Snoring and sleep disorders
THE SIGNIFICANCE OF THE SNORING
If you experience a breathing disorder (short-term cessation) with snoring during sleep, you probably have a disorder professionally called Obstructive Sleep Apnea Syndrome (Abbreviated OSAS). In addition to snoring, sleep disorders can also occur.
Such a disorder is uncomfortable for people sleeping next to you. However, it is even more uncomfortable for you due to the consequences after years of sleep apnea and the consequent lack of oxygen (hypoxia). These consequences can also be in the form of heart rhythm disorders and high blood pressure.
Some of the symptoms of this disorder can be dangerous and unpleasant for drivers, especially professionals, and all those whose job requires absolute vigilance and attention. These include morning fatigue, insomnia, daytime sleepiness, and decreased concentration.
There are often other disorders, such as morning fatigue and insomnia, and sometimes all-day drowsiness. Decreased concentration and sometimes frequent nocturnal enuresis (enuresis) may also occur. Useful information can also be obtained from a close person sleeping with the patient, with the most common complaint being that the family is suffering from unbearable noise. Some patients come for a consultation for surgery to improve the already started CPAP mask treatment (Continuous Positive Airway Pressure).
Additional factors associated with snoring: alcohol, sedatives including antihistamines and some medications to reduce cough, allergic rhinitis and other airway inflammation, increased weight gain and sleep on your back.
SNORING AND SLEEP DISORDER - CONSULTATION
Snoring, and the closely related problem of sleep disorders are the most common reasons for consultation. To make a diagnosis and make a decision about surgical treatment, it is necessary to do an ENT examination and determine the location of the narrowing of the airway passage.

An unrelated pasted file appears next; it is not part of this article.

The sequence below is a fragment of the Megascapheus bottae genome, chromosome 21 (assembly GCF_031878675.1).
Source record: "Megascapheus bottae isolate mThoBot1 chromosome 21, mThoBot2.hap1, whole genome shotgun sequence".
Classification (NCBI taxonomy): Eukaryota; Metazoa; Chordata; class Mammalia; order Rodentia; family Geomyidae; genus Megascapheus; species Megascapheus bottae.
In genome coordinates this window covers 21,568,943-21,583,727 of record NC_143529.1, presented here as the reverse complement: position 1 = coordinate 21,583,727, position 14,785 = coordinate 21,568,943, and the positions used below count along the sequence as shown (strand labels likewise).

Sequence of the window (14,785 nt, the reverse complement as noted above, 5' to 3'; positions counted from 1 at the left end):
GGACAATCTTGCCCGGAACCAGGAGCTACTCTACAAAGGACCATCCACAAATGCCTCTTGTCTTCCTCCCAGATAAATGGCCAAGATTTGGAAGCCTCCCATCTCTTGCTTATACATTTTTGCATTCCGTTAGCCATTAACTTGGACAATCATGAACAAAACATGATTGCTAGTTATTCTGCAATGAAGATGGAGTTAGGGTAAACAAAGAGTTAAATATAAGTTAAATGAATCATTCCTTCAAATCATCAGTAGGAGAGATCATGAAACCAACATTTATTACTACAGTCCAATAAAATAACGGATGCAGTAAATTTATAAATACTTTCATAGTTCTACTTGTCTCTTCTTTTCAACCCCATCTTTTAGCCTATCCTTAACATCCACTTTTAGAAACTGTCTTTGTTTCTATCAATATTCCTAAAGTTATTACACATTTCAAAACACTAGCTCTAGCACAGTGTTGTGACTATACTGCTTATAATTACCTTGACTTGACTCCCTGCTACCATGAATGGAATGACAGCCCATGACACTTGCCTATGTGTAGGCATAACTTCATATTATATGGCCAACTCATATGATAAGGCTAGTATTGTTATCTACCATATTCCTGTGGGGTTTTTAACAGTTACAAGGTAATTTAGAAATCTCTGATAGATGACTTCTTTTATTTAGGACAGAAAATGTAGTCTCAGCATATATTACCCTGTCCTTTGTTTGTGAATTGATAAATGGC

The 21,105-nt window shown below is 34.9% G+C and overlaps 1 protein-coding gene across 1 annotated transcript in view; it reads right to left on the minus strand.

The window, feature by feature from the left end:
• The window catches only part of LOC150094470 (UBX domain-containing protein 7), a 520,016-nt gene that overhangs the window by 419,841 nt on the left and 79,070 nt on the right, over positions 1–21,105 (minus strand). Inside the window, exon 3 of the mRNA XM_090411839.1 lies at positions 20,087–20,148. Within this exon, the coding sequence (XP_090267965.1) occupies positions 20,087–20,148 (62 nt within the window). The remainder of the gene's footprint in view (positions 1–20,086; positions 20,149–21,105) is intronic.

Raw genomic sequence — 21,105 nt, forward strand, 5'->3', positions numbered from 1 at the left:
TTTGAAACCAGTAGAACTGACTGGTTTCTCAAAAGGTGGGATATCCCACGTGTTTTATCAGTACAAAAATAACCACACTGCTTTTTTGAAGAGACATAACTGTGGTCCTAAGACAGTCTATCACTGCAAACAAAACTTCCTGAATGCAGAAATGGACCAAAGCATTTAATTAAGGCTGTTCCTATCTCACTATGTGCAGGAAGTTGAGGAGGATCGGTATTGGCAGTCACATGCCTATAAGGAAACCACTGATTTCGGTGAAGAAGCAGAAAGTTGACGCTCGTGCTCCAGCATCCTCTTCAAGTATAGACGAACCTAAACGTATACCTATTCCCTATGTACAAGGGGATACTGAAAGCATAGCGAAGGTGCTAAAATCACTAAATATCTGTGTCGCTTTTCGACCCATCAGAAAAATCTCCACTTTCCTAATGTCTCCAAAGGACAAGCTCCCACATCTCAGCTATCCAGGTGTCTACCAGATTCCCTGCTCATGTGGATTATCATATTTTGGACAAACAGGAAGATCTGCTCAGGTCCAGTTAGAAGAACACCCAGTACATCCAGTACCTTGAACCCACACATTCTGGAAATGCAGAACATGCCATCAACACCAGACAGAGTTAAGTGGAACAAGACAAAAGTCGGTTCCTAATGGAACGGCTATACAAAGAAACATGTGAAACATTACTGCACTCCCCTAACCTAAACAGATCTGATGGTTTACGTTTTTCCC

The examination begins with a view of the pharynx in which an enlarged palate (uvula) can be seen. There may be a flabby, drooping, elongated soft palate, a narrow entry to pharynx. It is not uncommon to have a massive root of tongue (macroglossia) that covers the palate, and additional abundant mucosal pharyngeal folds. Examination of the nose aims for the presence of possible trauma, deviation of the septum and inflammatory and other changes that make breathing through the nose difficult.
To make a safe diagnosis, it is advisable to supplement the otorhinolaryngological examination with a sleep-based breathing test (polysomnography). With this test, we distinguish two types of disorders (i. e. obstructive from central apnea, or mixed type of apnea) and determine the severity of the problem itself.
Sometimes radiological examinations (X-rays or CT scan) are also needed. All this aims to determine the exact location of the narrowing so that it can be adequately surgically treated. Many patients with obstructive sleep apnea have excess body mass that is advisable to reduce. In addition, if they are smokers, we advise them to stop smoking, as well as reducing alcohol consumption. These are all risk factors that worsen the condition of apnea and jeopardize the effect of treatment.
To address snoring due to throat narrowing, the most common surgical procedure is uvulopalatopharyngoplasty (UPPP). It includes shortening of the uvula (uvulectomy), removal of the tonsils (tonsillectomy) and shortening of the soft palate with reconstruction of the palatal arches with resorptive sutures. The goal of the operation is to strengthen the soft palate and palatal arches (like armature) with the resulting scar. This expands the pharyngeal entrance to improve the patient’s breathing, and to get rid of unbearable night noise.
If there is a breathing problem on the nose, it is necessary to do appropriate nasal surgery. Extensive reconstruction in the nasal area (septoplasty) is performed as an independent surgical procedure separate from the operation in the oral cavity and pharynx.